Humans and elephants have been intermingling since time immemorial, so it’s a little surprising to discover that we’re still not entirely sure how our pachyderm friends deal with their dead. Oh, we’re pretty sure the mourn, and they appear to cover their pals with leaves and sticks, too. But those elephant burial grounds mentioned in Arabian Nights? Our mammoth mammal friends aren’t quite that picky.
In the course of pursuing our recent Sri Lanka obsession, Microkhan has been reading James Emerson Tennent’s Ceylon, an 1860 account of life on the island nation. There’s an excellent (albeit dated) chapter on Ceylonese elephants, which includes a lengthy digression on burial. To Tennent’s consternation, even the island’s most dedicated naturalists could shed little light on the issue:
A European gentleman, who for thirty-six years without intermission has been living in the jungle, ascending to the summit of mountains in the prosecution of the trigonometrical survey, and penetrating valley in tracing roads and opening means of communication—one, too, who has made the habits of the wild elephant a subject of constant observation and study—has often expressed to me his astonishment that after seeing many thousands of living elephants in all possible situations, he had never yet found a single skeleton of a dead one, except of those which had fallen by the rifle.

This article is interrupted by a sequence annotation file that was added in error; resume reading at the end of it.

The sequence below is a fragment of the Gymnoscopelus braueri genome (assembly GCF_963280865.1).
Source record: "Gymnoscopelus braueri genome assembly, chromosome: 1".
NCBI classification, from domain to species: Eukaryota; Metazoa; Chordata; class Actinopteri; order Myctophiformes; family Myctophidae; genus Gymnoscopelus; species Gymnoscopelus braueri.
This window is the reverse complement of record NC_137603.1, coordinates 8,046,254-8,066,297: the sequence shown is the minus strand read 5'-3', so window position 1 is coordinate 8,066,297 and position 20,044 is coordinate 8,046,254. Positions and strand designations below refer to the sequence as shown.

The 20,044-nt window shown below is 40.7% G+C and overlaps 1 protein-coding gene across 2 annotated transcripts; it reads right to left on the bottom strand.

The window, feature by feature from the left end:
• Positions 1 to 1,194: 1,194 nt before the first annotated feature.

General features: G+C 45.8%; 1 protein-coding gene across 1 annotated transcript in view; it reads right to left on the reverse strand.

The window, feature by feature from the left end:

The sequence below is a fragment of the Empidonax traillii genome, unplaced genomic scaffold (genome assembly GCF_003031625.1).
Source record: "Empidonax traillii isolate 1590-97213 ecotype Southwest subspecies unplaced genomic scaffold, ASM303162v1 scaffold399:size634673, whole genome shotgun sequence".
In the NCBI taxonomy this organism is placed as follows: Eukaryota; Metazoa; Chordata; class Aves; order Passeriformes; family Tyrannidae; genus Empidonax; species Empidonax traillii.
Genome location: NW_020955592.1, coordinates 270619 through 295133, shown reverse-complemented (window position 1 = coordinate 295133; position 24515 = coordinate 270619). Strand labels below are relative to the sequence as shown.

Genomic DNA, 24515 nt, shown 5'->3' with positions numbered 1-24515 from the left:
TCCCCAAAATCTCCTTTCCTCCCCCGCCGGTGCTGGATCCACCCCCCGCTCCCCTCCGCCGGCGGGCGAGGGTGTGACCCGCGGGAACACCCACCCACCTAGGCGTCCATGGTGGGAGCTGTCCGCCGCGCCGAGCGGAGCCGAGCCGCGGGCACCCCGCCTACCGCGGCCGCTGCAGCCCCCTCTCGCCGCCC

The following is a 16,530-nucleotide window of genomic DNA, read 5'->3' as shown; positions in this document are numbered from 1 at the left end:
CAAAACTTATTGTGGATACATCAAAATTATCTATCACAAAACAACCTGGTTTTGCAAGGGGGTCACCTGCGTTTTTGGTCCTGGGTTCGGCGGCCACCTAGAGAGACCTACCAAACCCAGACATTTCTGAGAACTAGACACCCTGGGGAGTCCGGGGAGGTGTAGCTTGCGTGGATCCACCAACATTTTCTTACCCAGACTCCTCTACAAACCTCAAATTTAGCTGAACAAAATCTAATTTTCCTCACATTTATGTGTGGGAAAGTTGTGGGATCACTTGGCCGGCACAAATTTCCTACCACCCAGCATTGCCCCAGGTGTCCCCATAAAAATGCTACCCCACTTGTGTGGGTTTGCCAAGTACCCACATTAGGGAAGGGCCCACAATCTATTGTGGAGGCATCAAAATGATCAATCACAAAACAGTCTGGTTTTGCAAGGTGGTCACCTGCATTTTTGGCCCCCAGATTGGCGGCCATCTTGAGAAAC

It has been suggested that the bones of the elephant may be so porous and spongy as to disappear in consequence of early decomposition; but this remark would not apply to the grinders or to the tusks; besides which, the inference is at variance with the fact, that not only the horns and teeth, but entire skeletons of deer, are frequently found in the districts inhabited by the elephant.
The natives, to account for this popular belief, declare that the herd bury those of their companions who happen to perish. It is curious that this belief was current also among the Greeks of the Lower Empire; and PHILE, who wrote at Constantinople early in the fourteenth century, not only describes the younger elephants as tending to the wounded, but as burying their dead.
Alas, Manuel Philes’s De elephante does not appear to ever have been translated from the Greek. We’ll assign that task to Microkhan Jr., though perhaps not until he’s mastered at least a few words in English.